Monday, November 24, 2008

Consumer Credit Hits Record HIGH, Belying “Credit Crunch”

The “Credit Crunch” that Wasn’t

US total consumer credit hits record HIGH after a year of the so-called “credit crunch,” according to the Federal Reserve’s latest provisional figures released November 7, 2008.

The graph shows that 3rd-quarter 2008 total US consumer credit grew 3.7% above 3rd-quarter 2007, when the “credit crisis” began.

Not only did consumer credit not shrink, it grew.

September 2008 consumer credit is higher than the same month of any year prior, higher than the housing-bubble peak.

Index of US total consumer credit, growth year-over-year (YoY), September-September:

1998 = 1.00
1999 = 1.08
2000 = 1.19
2001 = 1.30
2002 = 1.40
2003 = 1.47
2004 = 1.54
2005 = 1.62
2006 = 1.69
2007 = 1.79
2008 = 1.85

Consumer credit expanded to 4 TIMES the Fed’s claimed 2% per year target for core inflation, which, after 10 years, would be a 2008 index of only 1.22.

A 2% growth rate will not double the initial amount until 36 years yet consumer credit nearly doubled in 10 years and continued its nearly relentless expansion during a year of what was supposed to be the worst credit crunch in memory.


Latest figures show total outstanding US consumer credit of $2.564T (2/09) at less than 1% from the highest point in history set at $2.583T (9/08) during the so-called "credit crunch," higher than any month before the so-called "credit crisis" began at $2.481T (8/07), and higher than any month during the massive credit boom.

8/07 "Credit Crunch" allegedly begins
2/09 Total outstanding US consumer credit is 3.3% higher than 8/07

Lending Keeps Growing, Growing, Growing

Total credit of all commercial banks (TOTBKCR), percent growth, Year over Year (YoY), remains well above 0 at about 2.5% growth (similar to the 1990s and 2001 recessions):

Total credit of all commercial banks (TOTBKCR), absolute levels show recent volatility but so far remain well above the pre-"Credit Crunch" levels of the massive global credit bubble:


Even if consumer or bank credit does decline, does it decline by more than government debt increased or by more than money increased?


The notion that we lack credit now is madness.

I explained over a year ago that we have
no credit-supply crunch, but we do have a number of other crunches that policymakers ignore or misread.

The government continues its
misguided bailouts and hyper-debt policies.

What This Means for Inflation Vs. Deflation

Tuesday, November 4, 2008

How To Vote Today: Last-Minute Information

Bi-Partisan Threats to You

What to do when both major candidates make a mockery of “change” and “reform.”

Barack Obama married into the infamous Chicago political machine (his wife Michelle was a Mayor Richard M. Daly staffer), built his career on corporate-welfare tax subsidies (the Annenberg Foundation, Chicago Annenberg Challenge (CAC), pushed the risky mortgages that contributed to the current global financial crisis, put former Freddie Mac chief executive and corporate lobbyist in his inner circle (vice-president (VP) selection advisor James A. "Jim" Johnson), picked a Republican John McCain clone for his VP (Joe Biden, an elderly, entrenched, establishment figure with some foreign-policy credentials), pushes Republican Mitt Romney’s health-care socialization, pushes his cousin George Bush’s tax cuts for "95%" (instead of "100%"), pushes his cousin George Bush’s wars in Afghanistan and the global war, and Obama thinks your biggest problem is that he has not been regulating you enough while he rejected regulations on himself and evaded federal campaign finance regulations (one rule for you, a different rule for him).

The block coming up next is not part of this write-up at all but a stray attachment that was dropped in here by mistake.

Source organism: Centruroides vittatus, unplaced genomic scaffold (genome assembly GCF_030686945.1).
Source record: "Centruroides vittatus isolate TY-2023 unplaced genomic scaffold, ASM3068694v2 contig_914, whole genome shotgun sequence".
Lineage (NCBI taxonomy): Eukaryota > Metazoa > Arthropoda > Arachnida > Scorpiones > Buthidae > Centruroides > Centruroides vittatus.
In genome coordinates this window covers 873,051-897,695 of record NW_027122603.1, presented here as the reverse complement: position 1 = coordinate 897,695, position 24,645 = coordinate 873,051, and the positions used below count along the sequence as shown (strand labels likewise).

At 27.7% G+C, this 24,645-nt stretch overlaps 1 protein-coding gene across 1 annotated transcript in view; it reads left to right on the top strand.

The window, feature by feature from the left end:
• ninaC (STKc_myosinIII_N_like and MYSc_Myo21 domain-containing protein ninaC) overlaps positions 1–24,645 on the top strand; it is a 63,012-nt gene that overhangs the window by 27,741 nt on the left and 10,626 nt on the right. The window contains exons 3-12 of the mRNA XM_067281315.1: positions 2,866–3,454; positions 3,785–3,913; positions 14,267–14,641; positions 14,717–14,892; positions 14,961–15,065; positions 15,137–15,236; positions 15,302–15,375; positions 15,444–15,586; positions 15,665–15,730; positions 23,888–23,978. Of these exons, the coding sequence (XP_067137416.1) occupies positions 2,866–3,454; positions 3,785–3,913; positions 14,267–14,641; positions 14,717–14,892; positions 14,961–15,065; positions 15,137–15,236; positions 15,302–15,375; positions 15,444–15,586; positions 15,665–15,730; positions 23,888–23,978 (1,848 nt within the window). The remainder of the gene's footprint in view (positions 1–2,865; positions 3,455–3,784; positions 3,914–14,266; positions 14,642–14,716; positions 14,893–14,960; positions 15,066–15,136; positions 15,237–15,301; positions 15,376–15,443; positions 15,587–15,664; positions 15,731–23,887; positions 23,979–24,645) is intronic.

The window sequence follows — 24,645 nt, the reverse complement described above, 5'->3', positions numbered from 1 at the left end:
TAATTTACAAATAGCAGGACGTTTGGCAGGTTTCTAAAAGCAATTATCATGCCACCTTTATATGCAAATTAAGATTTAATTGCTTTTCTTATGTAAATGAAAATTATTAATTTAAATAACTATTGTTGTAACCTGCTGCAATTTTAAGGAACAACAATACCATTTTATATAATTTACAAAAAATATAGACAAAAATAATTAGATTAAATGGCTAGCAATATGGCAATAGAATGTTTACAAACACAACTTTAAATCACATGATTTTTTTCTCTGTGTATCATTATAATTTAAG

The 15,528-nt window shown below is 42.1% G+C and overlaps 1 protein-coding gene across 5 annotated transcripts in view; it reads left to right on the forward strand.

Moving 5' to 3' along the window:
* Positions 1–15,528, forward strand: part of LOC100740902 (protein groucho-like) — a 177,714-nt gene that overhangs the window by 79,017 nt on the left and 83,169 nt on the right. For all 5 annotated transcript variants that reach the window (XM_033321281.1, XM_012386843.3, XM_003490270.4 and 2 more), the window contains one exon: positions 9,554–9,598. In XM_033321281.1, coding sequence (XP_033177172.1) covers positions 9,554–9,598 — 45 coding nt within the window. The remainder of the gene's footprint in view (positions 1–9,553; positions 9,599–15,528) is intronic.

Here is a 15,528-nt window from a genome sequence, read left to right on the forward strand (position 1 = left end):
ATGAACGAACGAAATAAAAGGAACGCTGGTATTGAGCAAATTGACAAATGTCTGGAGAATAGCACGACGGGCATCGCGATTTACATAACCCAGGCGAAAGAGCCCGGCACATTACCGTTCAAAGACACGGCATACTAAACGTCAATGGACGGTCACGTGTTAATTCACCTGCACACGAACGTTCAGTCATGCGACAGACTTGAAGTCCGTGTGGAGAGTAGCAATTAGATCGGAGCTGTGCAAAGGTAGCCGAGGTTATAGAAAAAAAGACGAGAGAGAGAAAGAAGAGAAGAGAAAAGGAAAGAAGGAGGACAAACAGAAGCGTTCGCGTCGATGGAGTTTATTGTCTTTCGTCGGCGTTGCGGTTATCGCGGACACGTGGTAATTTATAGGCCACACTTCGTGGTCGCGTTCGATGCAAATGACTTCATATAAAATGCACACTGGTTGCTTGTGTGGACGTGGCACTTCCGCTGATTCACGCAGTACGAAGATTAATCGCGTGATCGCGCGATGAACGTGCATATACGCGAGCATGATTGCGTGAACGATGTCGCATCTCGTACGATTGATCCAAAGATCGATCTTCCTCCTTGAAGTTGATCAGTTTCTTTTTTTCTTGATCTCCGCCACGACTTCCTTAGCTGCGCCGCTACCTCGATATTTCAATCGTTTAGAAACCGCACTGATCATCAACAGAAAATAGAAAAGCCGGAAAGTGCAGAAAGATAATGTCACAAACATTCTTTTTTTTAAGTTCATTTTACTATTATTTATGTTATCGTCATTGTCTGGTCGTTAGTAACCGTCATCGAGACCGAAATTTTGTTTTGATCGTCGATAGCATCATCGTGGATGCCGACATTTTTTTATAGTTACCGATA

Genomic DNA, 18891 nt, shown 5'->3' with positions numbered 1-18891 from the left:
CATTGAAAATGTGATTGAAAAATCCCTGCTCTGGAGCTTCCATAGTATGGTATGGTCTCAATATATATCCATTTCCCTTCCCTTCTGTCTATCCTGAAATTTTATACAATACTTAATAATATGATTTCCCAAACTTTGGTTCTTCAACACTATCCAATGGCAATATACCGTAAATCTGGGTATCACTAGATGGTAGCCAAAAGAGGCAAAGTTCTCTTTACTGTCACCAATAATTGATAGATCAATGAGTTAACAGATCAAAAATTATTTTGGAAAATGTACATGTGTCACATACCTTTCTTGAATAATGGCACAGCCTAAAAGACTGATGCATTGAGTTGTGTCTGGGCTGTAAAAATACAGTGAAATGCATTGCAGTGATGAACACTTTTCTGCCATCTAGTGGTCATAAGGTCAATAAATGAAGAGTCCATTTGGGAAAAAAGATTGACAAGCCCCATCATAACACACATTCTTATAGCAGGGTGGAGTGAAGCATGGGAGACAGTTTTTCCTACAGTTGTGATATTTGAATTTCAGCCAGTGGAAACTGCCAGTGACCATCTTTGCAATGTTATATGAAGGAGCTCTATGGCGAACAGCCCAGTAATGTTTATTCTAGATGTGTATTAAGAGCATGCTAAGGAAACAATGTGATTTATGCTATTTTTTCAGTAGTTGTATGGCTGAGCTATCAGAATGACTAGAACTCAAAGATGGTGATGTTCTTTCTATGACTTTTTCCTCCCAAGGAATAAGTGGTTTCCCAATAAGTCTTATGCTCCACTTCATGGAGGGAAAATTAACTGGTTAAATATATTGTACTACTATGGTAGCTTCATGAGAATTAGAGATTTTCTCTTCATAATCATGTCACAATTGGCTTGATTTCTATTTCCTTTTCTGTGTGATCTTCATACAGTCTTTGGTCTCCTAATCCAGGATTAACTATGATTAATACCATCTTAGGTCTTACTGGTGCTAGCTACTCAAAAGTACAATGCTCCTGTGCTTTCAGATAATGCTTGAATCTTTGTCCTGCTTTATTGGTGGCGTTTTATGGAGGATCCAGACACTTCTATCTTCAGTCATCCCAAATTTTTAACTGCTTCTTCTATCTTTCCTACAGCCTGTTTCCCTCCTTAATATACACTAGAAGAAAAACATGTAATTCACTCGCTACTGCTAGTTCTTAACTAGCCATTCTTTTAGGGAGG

John McCain is one of the Keating Five scandal from the housing bubble and Savings & Loan (S&L) banking bailout of 20 years ago, sat and watched it happen all over again with the current mortgage/banking/financial crisis, picked a vice-presidential (VP) candidate (Sarah Palin) who rode the gravy train as mayor by hiring a lobbying firm to funnel your money to her small Alaska town of Wasilla (why not go all the way and pick "bubbles are for bathtubs" Kendra Todd as your VP?), talked about fiscal discipline and balanced budgets while he spent like a drunken sailor on the budget-busting $700 Billion Wall Street bailout—and the only thing that happened after he raced to DC to ram the bailout through is that his (and Obama’s) Senate larded the bill with even more pork (including rum, racetracks, and tax breaks for wooden arrow shafts), attacks Obama for being a socialist while comrade McCain pledges to socialize American housing by having the federal government go around the country buying houses--spending another $300 Billion of your money on bad mortgages, and he admitted he knows little about economics (neither does Obama) but that does not stop him from monkeying around with your economy, from the vast economic regulation of campaign-finance "reform" to the 2008 bailouts and nationalizations that will reverberate in your wallet for decades.

Libertarian candidate Bob Barr at least had the common sense and fortitude to take a stand and properly declare the McCain-Obama corporate payoff as “the bailout from hell."

It looks like people are even voting for Ron Paul (who warned us of Fannie Mae and the housing bubble at least as early as 2002) as a write-in candidate (check your local laws), where Ron Paul this morning won 7% in Hart’s Location, NH (AP, 11/4/08).